Sylvan Lake’s Graham Parsons Honoured in New York City



Graham Parsons and the Sylvan Lake Hockey Camp were honoured at a gala in New York City for its partnership with the Ice Hockey in Harlem (IHIH) program.

 

Parsons and Sylvan Lake Hockey Camp employee, Karen Van Meer, spent five days in Manhattan meeting their Ice Hockey in Harlem family and were special guests at the yearly fundraising gala. Ice Hockey in Harlem is a non-profit foundation geared toward giving Harlem kids a chance to play an expensive sport, one they would never be able to afford to play, for free.  The 250 kids in the program, both boys and girls starting as young as five-years-old, play on an outdoor rink in the north end of Central Park bordering onto Harlem called Lasker Rink.

All equipment is donated and the program is funded through fundraisers. Sylvan Lake Hockey Camp became involved with IHIH in 1991 when one of the founders, Todd Levy, reached out to Parsons.  Four kids have been coming to Sylvan Lake for the camp ever since, but starting in 1996 it has been two boys and two girls.

The Sylvan Lake Hockey Camp sponsors these kids by providing room, board and tuition for a week.  With Parsons being involved with IHIH since 1991 and Van Meer being a main contact for the past 10 years, Levy and IHIH Director of Programs Brad Preston, decided to honour the camp with an award at the 2019 Winter Sports Celebration fundraiser gala.

Graham Parsons (centre) poses with members of the first two groups to make the trip to Alberta to participate in the Sylvan Lake Hockey Camp. Photo Submitted.

At the gala, held on Feb. 7 in a Manhattan penthouse event centre, Parsons made a speech as he accepted the Community Partner Award.  The Winter Sports Celebration also featured a silent auction as well as members of the New York Islanders and the coach of the New York Rangers, who was also being honoured.

The next day there was a reception at the rink for Parsons and Van Meer where past Sylvan Lake campers and their families had the chance to reunite and meet the pair, there were even campers from as far back as the first batch of kids in 1991.  Parsons described being reunited with these campers, especially the older ones, as the emotional part of the trip.

“Now I know why we do this,” said Parsons. “Time and time against the kids and their parents thanked us for giving their kids a chance to see an entirely different part of the world and enjoy a Canadian hockey experience.”  “We now truly feel like we are a big part of the Ice Hockey in Harlem family and we are proud of that,” added Parsons.

Parsons also said it was gratifying, after all these years, to see the impact they have on the kids in the program.  Van Meer said what hit them the most while in New York was moments at the gala and the reception at the rink.  “The fact that all the people involved, from coaches, executives, staff, kids and their parents, as well as supporters and sponsors were all so passionate about the program,” Van Meer said.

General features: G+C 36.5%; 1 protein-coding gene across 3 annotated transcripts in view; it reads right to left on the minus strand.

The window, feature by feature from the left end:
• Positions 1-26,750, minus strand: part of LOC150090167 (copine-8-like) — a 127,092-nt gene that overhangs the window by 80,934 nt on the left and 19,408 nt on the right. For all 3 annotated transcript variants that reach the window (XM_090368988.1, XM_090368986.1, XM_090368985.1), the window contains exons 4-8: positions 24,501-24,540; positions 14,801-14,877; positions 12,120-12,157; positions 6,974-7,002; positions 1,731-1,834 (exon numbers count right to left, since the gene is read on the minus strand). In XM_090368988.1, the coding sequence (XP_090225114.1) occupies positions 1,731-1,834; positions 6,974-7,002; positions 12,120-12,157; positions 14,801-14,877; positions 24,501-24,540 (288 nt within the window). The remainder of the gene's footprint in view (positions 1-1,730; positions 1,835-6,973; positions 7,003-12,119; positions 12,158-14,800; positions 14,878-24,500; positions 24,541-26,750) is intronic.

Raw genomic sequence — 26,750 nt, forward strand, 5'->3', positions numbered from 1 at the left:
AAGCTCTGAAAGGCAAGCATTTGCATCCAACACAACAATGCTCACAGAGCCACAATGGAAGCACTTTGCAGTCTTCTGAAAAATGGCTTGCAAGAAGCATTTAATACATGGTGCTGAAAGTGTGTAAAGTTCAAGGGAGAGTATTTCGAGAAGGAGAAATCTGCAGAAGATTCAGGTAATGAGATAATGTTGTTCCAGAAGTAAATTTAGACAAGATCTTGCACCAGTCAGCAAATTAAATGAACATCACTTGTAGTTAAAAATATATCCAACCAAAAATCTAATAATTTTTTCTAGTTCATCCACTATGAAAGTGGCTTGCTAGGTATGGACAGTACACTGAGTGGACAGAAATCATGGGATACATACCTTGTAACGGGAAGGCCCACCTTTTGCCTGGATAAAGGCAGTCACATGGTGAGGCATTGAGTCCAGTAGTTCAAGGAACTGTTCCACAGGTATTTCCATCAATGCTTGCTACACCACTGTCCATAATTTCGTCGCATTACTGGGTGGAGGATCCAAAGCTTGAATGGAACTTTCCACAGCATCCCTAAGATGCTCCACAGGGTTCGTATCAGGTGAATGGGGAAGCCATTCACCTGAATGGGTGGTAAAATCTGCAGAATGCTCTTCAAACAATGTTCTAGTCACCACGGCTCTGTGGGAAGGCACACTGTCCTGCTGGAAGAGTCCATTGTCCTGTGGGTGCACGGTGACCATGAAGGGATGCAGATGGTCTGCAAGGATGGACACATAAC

It was both Parsons’ and Van Meer’s first time in New York City, so they also made stops at Times Square, the Empire State Building, Macy’s, learned to ride the subway and took an all access tour of the famous Madison Square Garden.  On their final day in the Big Apple, Parsons took in an Islanders game from the owners’ box while Van Meer took the opportunity to shop.  They met up later in the evening to see a Rangers game from their very own executive box.

“That part was all cool, seeing the sights and sounds and all that stuff, but the real part was meeting the kids,” said Parsons. “For all this in the end they gave us this and it was kind of cool.”  Parsons and Van Meer also made a point to stop in at the IHIH office in Harlem before heading back home to Sylvan Lake.  Parsons added it was “absolutely unbelievable” in Manhattan and a “real lifestyle change.”

This summer, Ice Hockey in Harlem kids will make the trip to Alberta for the Sylvan Lake Hockey Camp.  Preston will handpick kids in the program who are doing well in school, in their neighbourhood or on the ice to be rewarded with attending a summer camp, explained Parsons, adding the program uses hockey as a conduit.  The kids who come into Sylvan Lake range in age from 12 to 15 and they stay right at the NexSource Centre during the dorm weeks of the hockey camp program.


Follow Kaylyn Whibbs on Twitter

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06 Mar 2019


By KAYLYN WHIBBS
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